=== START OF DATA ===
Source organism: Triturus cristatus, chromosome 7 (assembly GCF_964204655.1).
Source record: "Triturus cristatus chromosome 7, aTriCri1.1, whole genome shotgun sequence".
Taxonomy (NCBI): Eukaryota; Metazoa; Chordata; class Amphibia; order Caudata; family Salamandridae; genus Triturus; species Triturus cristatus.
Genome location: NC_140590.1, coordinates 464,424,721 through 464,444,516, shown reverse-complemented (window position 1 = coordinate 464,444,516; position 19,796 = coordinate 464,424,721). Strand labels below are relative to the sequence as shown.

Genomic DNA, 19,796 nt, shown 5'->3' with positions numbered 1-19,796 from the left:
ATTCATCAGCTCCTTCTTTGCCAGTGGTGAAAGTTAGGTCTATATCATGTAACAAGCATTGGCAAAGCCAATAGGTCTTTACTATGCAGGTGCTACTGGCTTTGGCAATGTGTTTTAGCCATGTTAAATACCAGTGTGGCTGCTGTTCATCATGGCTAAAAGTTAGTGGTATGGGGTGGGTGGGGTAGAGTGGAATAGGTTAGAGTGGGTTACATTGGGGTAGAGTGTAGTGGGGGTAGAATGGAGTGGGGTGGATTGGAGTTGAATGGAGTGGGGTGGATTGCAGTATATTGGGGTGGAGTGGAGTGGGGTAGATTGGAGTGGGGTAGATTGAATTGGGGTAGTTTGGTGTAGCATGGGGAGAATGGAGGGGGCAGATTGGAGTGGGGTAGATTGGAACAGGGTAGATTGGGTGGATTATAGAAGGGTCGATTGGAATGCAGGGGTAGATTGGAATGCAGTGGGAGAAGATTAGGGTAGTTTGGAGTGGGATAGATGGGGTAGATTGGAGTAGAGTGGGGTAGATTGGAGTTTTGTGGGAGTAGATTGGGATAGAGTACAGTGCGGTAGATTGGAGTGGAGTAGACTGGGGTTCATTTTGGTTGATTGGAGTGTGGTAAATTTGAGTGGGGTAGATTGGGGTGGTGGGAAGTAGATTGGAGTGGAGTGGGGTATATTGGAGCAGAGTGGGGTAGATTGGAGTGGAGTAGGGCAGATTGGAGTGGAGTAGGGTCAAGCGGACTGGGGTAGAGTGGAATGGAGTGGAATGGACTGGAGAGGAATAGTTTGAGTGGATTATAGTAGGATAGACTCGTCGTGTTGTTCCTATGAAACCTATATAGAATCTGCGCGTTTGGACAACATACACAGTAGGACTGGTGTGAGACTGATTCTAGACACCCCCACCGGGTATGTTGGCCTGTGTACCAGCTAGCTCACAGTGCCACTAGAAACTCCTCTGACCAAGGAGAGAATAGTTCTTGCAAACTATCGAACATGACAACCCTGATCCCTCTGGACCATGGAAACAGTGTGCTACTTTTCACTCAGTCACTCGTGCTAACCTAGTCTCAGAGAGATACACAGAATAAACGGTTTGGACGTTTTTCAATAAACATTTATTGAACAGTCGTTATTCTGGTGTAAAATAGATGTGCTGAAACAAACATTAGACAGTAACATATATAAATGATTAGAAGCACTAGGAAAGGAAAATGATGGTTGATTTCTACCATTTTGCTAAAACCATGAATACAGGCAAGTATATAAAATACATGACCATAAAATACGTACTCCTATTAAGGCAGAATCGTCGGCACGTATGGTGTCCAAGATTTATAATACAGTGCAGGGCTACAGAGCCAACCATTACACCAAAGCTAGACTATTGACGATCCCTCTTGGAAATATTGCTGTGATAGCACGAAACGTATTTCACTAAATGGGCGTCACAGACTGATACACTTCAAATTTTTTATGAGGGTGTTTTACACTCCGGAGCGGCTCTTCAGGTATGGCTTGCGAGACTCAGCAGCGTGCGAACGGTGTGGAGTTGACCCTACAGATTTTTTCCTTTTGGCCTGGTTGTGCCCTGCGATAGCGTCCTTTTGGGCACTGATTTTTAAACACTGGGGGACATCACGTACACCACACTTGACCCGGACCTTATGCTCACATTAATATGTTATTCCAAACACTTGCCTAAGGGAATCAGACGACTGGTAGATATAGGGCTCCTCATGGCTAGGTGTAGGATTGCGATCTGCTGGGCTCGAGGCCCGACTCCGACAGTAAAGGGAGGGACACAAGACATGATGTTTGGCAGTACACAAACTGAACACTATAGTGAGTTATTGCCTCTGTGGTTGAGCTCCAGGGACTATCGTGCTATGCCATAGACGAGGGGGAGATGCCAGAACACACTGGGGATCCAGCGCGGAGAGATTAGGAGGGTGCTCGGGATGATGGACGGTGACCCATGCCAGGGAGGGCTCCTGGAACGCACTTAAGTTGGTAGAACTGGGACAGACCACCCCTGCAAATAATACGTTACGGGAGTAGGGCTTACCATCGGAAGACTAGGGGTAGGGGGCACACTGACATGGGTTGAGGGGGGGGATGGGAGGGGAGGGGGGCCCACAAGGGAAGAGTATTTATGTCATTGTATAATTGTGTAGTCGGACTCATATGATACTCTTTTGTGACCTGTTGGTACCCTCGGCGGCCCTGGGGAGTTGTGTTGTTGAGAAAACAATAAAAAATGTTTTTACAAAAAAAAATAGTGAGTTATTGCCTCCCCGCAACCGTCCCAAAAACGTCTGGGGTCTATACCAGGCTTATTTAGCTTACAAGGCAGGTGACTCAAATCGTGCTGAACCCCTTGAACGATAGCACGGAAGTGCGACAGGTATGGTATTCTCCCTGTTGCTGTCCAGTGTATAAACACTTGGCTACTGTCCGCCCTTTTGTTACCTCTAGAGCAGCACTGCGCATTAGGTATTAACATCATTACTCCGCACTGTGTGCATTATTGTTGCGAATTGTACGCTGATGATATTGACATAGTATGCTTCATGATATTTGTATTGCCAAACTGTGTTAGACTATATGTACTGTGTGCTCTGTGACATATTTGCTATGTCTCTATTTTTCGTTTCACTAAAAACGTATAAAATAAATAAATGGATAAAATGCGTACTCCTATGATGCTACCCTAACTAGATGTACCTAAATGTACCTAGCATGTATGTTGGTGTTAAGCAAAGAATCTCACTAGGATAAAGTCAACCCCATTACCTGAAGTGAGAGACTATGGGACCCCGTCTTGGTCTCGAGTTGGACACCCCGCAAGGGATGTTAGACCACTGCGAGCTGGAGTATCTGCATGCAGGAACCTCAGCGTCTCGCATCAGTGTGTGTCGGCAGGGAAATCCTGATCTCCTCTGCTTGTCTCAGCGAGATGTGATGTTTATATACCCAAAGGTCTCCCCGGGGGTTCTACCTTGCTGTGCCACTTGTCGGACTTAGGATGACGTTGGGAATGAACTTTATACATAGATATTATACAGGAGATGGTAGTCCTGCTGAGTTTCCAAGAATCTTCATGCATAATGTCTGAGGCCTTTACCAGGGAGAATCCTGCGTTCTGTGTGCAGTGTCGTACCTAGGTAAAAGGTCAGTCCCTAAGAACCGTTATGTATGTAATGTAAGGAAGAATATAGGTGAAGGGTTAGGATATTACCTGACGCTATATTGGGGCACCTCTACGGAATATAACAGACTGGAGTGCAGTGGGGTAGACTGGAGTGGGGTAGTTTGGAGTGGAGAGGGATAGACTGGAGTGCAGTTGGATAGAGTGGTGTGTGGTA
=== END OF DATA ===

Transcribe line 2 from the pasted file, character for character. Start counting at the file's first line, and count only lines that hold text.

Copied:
Source record: "Triturus cristatus chromosome 7, aTriCri1.1, whole genome shotgun sequence".